Thank for sharing -- always enjoy your posts.

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  3. Maria, thanks for taking the time to comment, and I'm so glad you enjoy my posts; since I'm typically the resident contrarian here (LOL!), I'm especially grateful for the feedback. :)

    You put it very well. I think your closing point about knowledge serving as both power and shield is very true. I have a chapter in my craft book about this whole issue of critique and beta, and I think it's an essential part of a writer's education.

    Best,
    Dario

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  4. Hi Dario

    I just recruited a handful of beta readers from my newsletter. It only took 24 hours for one to bow out as they 'weren't overly fond of middle-grade Magical realism'.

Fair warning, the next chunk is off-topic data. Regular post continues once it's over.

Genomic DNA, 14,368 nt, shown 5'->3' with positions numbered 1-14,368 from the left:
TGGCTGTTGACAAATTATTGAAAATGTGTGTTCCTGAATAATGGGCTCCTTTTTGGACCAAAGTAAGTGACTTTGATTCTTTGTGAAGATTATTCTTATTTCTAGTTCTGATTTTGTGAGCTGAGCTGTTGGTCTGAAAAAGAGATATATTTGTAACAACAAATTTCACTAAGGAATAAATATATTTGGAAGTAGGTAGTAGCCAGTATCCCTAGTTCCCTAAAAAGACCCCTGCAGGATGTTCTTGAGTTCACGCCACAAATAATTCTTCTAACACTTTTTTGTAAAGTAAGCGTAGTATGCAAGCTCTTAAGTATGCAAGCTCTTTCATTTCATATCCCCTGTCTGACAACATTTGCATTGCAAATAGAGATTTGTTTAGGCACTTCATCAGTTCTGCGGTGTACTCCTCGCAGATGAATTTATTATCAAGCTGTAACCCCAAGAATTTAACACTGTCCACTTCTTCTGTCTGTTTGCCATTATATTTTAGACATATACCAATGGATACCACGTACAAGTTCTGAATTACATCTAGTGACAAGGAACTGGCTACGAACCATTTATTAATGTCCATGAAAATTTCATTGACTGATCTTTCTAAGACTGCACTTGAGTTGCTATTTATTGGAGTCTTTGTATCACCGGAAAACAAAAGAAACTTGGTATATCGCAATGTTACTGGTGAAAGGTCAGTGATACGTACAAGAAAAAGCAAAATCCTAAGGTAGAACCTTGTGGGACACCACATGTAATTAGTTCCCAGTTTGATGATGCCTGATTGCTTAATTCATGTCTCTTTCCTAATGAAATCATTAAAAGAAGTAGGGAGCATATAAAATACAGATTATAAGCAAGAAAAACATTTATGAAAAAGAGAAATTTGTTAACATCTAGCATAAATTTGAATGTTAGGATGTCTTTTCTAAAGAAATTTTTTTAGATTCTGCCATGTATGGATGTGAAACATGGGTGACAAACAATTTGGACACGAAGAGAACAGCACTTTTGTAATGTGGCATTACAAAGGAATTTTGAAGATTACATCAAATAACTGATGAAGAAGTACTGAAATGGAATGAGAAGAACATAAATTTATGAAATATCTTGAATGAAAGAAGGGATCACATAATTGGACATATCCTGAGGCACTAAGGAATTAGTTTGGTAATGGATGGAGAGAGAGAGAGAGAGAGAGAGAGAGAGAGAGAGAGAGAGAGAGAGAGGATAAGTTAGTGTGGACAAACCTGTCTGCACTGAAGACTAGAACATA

And given how they signed up after reading several synopses and exerpts,it made me realize that even a keen reader can miss the point of a book clearly labelled a time-slip fantasy for middle-grade.

    Keep posting. You always give great advice.

    Veronica

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    1. (whoops, my reply posted on your second comment below, rather than here. Blogges IS buggy! LOL)

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  5. This really hit home for me. In my first critique group experience, most everyone made helpful suggestions, except for one person who started out by calling me a "natural" and then proceeded to shred every chapter I submitted. It was very disheartening, but since I'd heard writers need a thick skin, I sucked it up and made the changes, and by chapter five, I had learned to jump through all of her excessively nitpicky hoops. She then insulted my main character and quit the group not long after.